Alex briefly wondered if the young man was a first-year student who had arrived for school even earlier than him, or an upper-year summer student.
“Okay. I think it’s time to get some stuff done.” He said, thinking out what he wanted to get done and stepping back into the room. The others followed him.
Theresa slipped back into the chair.
“Anyone want to come to the library?” he asked.
He could see that Selina had already jumped into one of the beds.
In the bigger room, he noticed. That little goblin.
“Alright, I’ll be back in time for lunch.”
Theresa groaned again as he headed to the door.
“See you later, and look out for angry benches,” Theresa said.
He heard Selina laughing from the bedroom.
Walking to the library was pleasant. The southern insula was very close to the library building, and the path leading there passed through sculpted parklands and past great, old buildings of white and grey stone. Gargoyles and other winged figures holding staves and books stood in silent vigil at the top of the buildings. Students walked by—speaking in multiple languages—and Alex paid attention to their words.
Using The Mark, Rhinean had started to become more familiar to him; he was picking out at least one word every few sentences now. Not bad for a couple of days practice. By the time he was ready to graduate, he planned on being able to speak as many languages as possible.
Maybe one of them would help him translate The Traveller’s book, and he was hoping the library would have something on that too. He was getting more and more excited as he made his way there.
Several of the conversations were in the Common tongue, though, and most were about the explosion earlier.
“I heard it was some sort of transmutation gone wrong,” a squat young man in spectacles was saying, walking along with two others. “Someone tried to transform into a fire elemental, misaligned the spell array, and just turned into a fireball.”
“That’s not what I heard. I heard it was a magic item that someone caused a mana reversal with,” one of his companions said: a lanky, redheaded girl clutching a long glass flask in her hand. Inside the flask was a glowing ball of light, which flitted about like an insect. “The whole thing blew up in their face, literally.”
“That doesn’t seem right to me. It’s gremlins,” said their third, his frizzy brown hair bouncing as he walked. He had at least five books in his hands. “Gremlins sabotaging a potion.”
“Well, whatever it was, whoever did it is completely done for,” the first young man said. “Definitely expelled.”
Alex glanced at them as they passed.
Raised voices burst from a garden on his right. He jumped as two students—maybe only a little older than him—emerged from the hedges.
“Isolde, will you stop!” a man chased after a woman, in a mix of anger and desperation. His long red hair was disheveled and his face flushed. “You’re not listening to me!”
An unusually tall woman—maybe only a few inches shorter than Alex—walked away from the man as though he wasn’t even there. Her long black hair billowed behind her. “I don’t listen to trash rolling along the ground.”
“That’s not fair!” he snapped, running in front of her. “It was a one time thing!”
“No it was not,” she stepped around him without even giving him a second glance. “We’re done. Keep it civil. I walk my path and you walk yours. Separately.”
“But you’re not giving me another chance!” he shouted.
Heads whirled from all around the greenspace and path.
“Derek…” Isolde’s blue eyes hardened. “You need to quiet down, now.”
“And you need to listen to m-”
“No.” Her voice suddenly boomed. “You want to do this, then fine. We’re done, Derek. Finished.”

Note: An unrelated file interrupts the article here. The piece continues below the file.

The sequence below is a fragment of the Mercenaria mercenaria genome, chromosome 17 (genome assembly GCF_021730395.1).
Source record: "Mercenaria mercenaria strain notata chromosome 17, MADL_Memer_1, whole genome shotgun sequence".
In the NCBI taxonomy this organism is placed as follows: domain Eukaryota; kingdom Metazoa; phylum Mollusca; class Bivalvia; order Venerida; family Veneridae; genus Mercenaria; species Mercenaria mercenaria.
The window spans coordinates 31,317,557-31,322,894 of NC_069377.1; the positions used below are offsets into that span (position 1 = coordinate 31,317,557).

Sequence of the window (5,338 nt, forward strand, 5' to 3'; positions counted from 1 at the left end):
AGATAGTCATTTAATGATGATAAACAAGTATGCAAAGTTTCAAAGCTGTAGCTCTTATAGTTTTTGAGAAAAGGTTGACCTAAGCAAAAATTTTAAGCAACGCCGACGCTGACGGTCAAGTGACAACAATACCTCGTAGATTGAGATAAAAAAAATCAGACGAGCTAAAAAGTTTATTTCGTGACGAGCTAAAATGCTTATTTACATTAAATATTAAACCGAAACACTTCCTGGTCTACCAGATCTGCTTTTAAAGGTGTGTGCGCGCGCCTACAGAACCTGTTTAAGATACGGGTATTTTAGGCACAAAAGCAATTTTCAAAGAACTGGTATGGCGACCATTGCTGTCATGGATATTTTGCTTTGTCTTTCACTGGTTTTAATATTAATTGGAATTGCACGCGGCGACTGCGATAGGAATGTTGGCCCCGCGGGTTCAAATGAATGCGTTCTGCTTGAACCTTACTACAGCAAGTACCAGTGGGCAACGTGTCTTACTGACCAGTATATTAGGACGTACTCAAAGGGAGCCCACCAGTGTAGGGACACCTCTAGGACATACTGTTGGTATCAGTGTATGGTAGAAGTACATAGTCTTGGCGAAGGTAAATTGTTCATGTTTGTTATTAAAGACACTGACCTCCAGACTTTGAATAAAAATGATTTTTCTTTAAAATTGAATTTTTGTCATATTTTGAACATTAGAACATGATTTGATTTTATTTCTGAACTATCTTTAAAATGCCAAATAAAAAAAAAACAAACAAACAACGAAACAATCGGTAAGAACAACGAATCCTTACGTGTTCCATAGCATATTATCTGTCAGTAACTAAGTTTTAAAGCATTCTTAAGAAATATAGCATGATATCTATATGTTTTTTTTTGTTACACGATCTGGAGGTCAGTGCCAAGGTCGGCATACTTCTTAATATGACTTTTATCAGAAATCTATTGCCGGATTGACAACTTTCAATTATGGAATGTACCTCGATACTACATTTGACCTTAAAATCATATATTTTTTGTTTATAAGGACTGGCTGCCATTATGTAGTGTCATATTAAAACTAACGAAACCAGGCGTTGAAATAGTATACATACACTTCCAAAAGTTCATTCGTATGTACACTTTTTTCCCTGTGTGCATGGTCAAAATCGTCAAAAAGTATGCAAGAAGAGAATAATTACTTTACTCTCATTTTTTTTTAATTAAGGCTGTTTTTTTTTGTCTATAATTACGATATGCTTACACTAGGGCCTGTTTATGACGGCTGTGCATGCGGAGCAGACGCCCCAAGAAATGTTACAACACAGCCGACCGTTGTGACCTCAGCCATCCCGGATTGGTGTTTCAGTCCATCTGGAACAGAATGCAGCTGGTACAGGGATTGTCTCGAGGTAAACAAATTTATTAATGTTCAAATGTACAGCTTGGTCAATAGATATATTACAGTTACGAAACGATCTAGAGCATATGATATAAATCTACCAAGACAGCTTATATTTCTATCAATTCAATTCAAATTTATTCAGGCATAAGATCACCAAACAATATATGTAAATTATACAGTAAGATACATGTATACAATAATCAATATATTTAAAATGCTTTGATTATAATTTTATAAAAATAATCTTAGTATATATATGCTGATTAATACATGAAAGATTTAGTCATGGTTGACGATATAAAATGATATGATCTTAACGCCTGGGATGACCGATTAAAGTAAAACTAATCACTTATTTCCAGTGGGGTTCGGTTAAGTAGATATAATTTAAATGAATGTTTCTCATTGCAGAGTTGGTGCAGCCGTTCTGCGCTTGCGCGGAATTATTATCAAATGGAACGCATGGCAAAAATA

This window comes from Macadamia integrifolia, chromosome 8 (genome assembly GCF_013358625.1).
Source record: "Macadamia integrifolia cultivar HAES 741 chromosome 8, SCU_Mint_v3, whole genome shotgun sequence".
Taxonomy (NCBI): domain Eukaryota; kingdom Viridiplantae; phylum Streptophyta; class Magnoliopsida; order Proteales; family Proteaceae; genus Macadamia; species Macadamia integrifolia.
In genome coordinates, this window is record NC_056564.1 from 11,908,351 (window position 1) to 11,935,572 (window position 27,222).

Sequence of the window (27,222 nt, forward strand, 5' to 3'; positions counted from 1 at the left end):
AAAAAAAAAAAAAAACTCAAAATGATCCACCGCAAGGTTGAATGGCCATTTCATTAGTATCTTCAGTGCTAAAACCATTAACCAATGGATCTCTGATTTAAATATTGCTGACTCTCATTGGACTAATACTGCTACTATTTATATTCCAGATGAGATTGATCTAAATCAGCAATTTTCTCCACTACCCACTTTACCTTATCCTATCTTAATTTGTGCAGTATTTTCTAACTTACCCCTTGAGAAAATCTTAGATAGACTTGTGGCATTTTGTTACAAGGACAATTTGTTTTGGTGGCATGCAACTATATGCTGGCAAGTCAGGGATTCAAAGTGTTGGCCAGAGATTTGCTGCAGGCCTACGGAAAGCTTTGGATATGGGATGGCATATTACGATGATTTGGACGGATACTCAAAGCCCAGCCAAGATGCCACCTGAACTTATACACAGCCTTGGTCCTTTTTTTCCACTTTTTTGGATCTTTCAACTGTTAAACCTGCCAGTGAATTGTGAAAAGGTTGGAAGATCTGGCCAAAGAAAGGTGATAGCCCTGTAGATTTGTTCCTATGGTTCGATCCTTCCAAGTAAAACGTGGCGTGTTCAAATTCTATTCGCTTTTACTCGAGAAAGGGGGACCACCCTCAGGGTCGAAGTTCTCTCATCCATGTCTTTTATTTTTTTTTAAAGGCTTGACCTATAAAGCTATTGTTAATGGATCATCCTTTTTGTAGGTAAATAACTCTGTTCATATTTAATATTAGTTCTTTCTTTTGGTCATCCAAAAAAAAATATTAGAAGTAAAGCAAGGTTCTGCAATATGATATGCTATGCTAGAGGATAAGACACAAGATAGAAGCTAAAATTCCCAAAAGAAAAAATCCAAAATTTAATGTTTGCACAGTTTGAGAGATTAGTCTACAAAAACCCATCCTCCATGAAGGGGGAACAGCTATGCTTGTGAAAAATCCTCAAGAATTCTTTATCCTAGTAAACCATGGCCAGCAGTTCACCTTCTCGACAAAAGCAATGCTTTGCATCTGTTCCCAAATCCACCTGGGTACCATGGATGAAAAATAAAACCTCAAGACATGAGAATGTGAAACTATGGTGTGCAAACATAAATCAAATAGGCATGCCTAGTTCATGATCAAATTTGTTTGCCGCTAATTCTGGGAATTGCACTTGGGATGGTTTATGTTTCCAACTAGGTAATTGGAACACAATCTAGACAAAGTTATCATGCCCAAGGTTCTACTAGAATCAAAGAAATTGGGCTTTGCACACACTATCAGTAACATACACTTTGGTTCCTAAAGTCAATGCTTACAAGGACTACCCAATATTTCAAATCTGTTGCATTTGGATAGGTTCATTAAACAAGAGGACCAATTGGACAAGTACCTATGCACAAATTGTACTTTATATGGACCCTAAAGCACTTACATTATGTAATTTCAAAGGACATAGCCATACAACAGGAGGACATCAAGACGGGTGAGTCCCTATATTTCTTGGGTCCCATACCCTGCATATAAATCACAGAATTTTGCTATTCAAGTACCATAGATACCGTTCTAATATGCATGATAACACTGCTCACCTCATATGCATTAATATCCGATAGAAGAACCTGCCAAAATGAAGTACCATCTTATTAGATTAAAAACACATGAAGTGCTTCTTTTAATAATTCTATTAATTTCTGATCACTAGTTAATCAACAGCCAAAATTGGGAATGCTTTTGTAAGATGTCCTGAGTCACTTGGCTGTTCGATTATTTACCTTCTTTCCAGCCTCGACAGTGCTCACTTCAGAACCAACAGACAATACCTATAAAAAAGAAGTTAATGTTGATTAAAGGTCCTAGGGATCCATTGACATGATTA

“Because you’re a cheater, and I don’t mean just on me—which you have, as I’ve found out—several times. You’re a cheater in everything.” She began listing things off with her fingers. “You cheated on me. You cheat in dice and cards-”
“That’s not a-”
“-you cheat on your exams.”
The colour drained from his face.
“What?” She glared at him. “You didn’t think I’d find out? Professor Jules posted the announcement in the potions department this morning that someone cheated, which you would have known if you didn’t skip class. Again.”
“Wha-wha-” Derek stuttered, backing away from her.
“Of course, I knew earlier than that, when she called me into her office because our potion analysis write-ups were word-for-word the same. I had to spend an hour showing her my rough notes and analysis logs to show Iwasn’t the one who had copied. You would have been at the meeting if you didn’t skip class. Again.”
“I wanted this quiet, but you wanted to make a scene. There. Scene made. Now, you’d better stop wasting time with me and go explain to her why you should remain a student here.”
With a low cry, Derek sprinted away toward the main castle.
Isolde watched him go, then drew a long, steadying breath. Her teeth were grinding as she turned. Everyone quickly looked away, including Alex.
In a dignified but angry silence, she walked away.
Alex let out a sigh when she’d passed. The problems of young love—apparently maniacal levels of cheating—was downright pleasant compared to nests of silent death bugs.
He continued toward the library.
His eyes rose to find the squat, windowless structure just ahead. Hobb had said that the building had no windows so the temperature would be more even, and the books would be protected from sunlight. He hoped that wouldn’t mean it’d be dark like a cave. He’d had enough of caves to last him a lifetime. In front of the library stood a fountain with a hooded figure holding two books and stone scrolls hanging from its robes. Water poured from the space in its hood where its head should have been.
Curious, he glanced over to see if any coins had been tossed into it.
He might add a few more later.
The doors to the library’s welcome area were open, but on the other side, the room was sealed shut. Alex could see green, glowing writing surrounding the doorway.
He took a deep breath.
Ahead of him lay the accumulated knowledge of the greatest institution of wizardry in the world.
It was almost intimidating.